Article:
"The Climate in Florida"
Her first week in Orlando, Marianne Corey read an item in the Sentinel about a thirty-year-old woman who accidentally shot herself with her own handgun. The story said the gun was a pearl-handled .25-caliber revolver, and the woman "forgot" she was carrying it. She'd gone to the ladies' room in a restaurant near Fashion Square, and when she lowered her pantyhose in the stall the gun fell onto the floor and discharged. The bullet hit her in the right calf. It was Marianne's introduction to the Florida law that allowed ordinary people to carry concealed weapons, and she used the newspaper clipping to ridicule the law in front of one of her evening classes at Orange Community College.
"Accidental shootings must be the state pastime," she told them. "Every day in the papers there's a new one--little brothers killing little sisters with Daddy's gun, kids getting shot in their schoolyards. At least this story was funny, and the woman didn't die."
She was testing the boundaries. The first day she walked into the classroom, Marianne had been tentative, uneasy about the students in front of her--older, "non-traditional"--sizing her up and rolling their eyes when they heard her accent; about teaching a course called The Business Letter, for heaven's sake; even about being in the South. Now, two weeks into the semester, she felt easier--easy enough to assert herself, to express her opinions even though they might not always fit the course syllabus.
When she finished her gun tirade, nobody said anything. No disagreement. No support. But when the difficulties of the complimentary close had been ironed out and the class was over, a couple of students stopped at her desk. One was a frowzy blond girl with unreal eyebrows and mascara as thick as brownie mix.
"I don't bring my gun to school," she told Marianne, "but I keep it in the glove compartment of my car. I wouldn't not have one, Miz Corey. One day I was driving home from the beach and these two boys in a blue pickup were harassing me --you know: pulling alongside, and dropping back, and then pulling alongside again. Laughing and joking and talking trash. I was getting scared, being alone and all. So finally I reached over and got my gun--it's actually my daddy's .45, a semi-automatic--and the next time these boys came alongside I just showed them it. Held it up in the window so's they could see what it was. They took right off; passed me and drove away just as fast as they knew how." The girl gave Marianne a long, solemn look. "I believe before you criticize the law, you should consider that there are times a woman needs protection," she said.
And right behind this girl was a man she'd already noticed because in every meeting of the class he seemed to be studying her, cataloguing her words and gestures, never taking his eyes off her. A good-looking man, fortyish--she'd noticed that too.
"It seems to me," he said now, "that an attractive person like yourself shouldn't make fun of a law that might be helpful, especially you teaching a night class, and even more especially as the days get shorter."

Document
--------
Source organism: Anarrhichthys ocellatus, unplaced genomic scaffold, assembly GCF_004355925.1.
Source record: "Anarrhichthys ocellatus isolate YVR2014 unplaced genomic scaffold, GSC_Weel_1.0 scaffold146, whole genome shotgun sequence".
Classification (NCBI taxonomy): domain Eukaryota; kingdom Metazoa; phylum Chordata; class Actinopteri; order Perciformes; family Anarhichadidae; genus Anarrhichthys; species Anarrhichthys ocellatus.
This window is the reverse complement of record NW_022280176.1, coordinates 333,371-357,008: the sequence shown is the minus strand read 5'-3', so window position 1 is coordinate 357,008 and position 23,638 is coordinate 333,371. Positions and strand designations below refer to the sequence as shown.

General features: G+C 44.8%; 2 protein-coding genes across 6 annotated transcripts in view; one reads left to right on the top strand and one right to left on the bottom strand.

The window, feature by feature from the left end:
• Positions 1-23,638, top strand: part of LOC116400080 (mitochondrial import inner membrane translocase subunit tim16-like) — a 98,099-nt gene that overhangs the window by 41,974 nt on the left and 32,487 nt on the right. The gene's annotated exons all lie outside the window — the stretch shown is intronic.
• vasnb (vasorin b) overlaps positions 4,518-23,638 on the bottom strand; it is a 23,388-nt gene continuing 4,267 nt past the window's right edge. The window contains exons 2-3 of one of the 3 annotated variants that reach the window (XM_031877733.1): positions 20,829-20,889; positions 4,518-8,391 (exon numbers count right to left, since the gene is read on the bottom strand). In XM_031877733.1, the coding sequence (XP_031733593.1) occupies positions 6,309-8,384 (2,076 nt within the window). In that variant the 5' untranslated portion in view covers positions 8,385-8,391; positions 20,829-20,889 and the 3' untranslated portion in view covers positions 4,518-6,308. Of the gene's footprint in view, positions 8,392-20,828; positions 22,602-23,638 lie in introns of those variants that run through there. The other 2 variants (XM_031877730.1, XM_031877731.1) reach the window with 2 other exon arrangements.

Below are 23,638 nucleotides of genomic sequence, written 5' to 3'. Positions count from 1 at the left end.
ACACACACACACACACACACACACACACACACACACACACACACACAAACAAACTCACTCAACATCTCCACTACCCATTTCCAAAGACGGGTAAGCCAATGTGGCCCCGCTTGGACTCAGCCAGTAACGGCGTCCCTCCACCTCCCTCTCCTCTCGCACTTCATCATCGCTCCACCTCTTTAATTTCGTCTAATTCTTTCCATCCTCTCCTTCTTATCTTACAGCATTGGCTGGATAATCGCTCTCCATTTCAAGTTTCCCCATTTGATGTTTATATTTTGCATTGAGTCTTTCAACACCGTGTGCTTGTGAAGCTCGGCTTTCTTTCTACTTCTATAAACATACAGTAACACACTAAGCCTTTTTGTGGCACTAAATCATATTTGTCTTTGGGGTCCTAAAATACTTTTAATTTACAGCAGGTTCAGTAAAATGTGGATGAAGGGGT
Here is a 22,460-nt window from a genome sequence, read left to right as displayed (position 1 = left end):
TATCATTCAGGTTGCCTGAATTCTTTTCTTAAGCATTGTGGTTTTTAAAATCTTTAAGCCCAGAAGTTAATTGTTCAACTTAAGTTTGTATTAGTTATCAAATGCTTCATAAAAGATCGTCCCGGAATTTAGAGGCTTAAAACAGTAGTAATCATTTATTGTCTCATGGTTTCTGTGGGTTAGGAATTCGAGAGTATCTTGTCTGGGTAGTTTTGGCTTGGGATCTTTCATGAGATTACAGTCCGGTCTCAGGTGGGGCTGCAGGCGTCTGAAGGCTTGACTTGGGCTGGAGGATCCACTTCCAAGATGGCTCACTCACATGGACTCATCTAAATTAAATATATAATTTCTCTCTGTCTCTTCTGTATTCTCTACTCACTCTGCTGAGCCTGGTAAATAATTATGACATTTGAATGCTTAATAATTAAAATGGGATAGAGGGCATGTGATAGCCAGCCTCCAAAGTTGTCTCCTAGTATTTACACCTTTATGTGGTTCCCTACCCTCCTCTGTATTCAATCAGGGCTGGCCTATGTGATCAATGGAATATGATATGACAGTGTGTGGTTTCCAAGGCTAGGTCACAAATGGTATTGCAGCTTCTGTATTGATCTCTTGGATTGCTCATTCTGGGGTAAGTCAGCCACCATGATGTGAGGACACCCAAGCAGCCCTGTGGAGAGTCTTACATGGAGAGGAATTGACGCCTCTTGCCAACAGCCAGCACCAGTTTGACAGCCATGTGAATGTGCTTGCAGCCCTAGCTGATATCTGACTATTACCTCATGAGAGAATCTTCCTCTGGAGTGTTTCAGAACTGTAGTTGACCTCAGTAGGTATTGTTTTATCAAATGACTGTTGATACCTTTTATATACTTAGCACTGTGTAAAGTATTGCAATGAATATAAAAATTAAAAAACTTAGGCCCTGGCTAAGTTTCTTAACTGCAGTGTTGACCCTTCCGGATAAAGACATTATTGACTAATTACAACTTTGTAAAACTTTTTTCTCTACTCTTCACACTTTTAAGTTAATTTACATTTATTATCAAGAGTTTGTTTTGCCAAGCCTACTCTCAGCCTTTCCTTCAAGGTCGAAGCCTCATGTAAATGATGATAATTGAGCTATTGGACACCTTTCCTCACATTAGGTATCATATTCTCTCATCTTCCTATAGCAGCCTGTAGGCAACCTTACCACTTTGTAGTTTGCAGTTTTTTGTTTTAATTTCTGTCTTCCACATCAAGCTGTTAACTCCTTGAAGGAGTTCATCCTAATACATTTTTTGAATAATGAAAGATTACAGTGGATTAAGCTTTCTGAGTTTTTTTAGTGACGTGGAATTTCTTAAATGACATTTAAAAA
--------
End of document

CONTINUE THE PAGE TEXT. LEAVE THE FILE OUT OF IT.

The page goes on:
"That almost sounds threatening," she told him.
He looked sheepish. "Not intended," was all he said.
Evan Giles. She looked him up on her seating chart before she packed her briefcase to leave.
Evan would say, later on, after she'd slept with him and they confessed their first impressions of each other, "They all figured you for some kind of snowbird, taking on a business class for the winter so you didn't have to freeze off your tits up in Michigan or Montana someplace." "But not you?" she had said to that, and he shook his head. "Hell, no," he'd smirked, "I knew what you were: a little Yankee sexpot, ripe for the dipping-in."
Uh-huh, ripe, she would think, remembering she'd had three weeks of finding a lakeside apartment, replacing her Massachusetts driver's and auto licenses, driving in the Orlando traffic where she'd learned to count three when the light went green so she wouldn't get broadsided by cross-traffic running the yellow after it had already turned red. Florida. If it weren't for the climate, she wrote her mother, this would be Hell.
That was before she and Evan got close. He'd made a habit of walking with her to her car--the red Mustang she'd driven from Boston with only one flat tire the whole way--starting with the night she'd criticized the gun laws. One thing happened, and then another. Before she realized how fast he was working, she was drinking with him at a blue-collar lounge near the campus, and one night just before Thanksgiving she stayed the night at his trailer, in a bed whose linens smelled of stale beer and sweat.
That first morning, she was awake before him, knowing exactly what she had done and telling herself she had no regrets in spite of past bad experience. She'd showered while Evan slept on, wedging herself into the stall, keeping her elbows close to her sides while she soaped and shampooed and tried to rinse her hair properly under the weak water pressure. Then she'd made instant coffee and stood at the door of the trailer, drinking the bland liquid and surveying the trailer park. It was a world of clothes poles and Hot Wheels tricycles and sandboxes willy-nilly on concrete aprons between the rows of shabby trailers--"manufactured homes" they were called now. She'd never seen trailers this close up, had never much noticed them except on the television news after high winds. Even in benign sunlight a trailer park looked like a disaster scene.
She didn't give up her apartment on the lake, but she spent more and more of her time at Evan's, driving out Alafaya Trail to spend weekends. Sometimes, a matter of self-preservation, she did his laundry. Usually the two of them sat around watching football games and drinking. The ethics of the relationship--sleeping with her student!--she pushed to a back closet of her mind. It was all so casual and irresponsible, it made the question of morality trivial.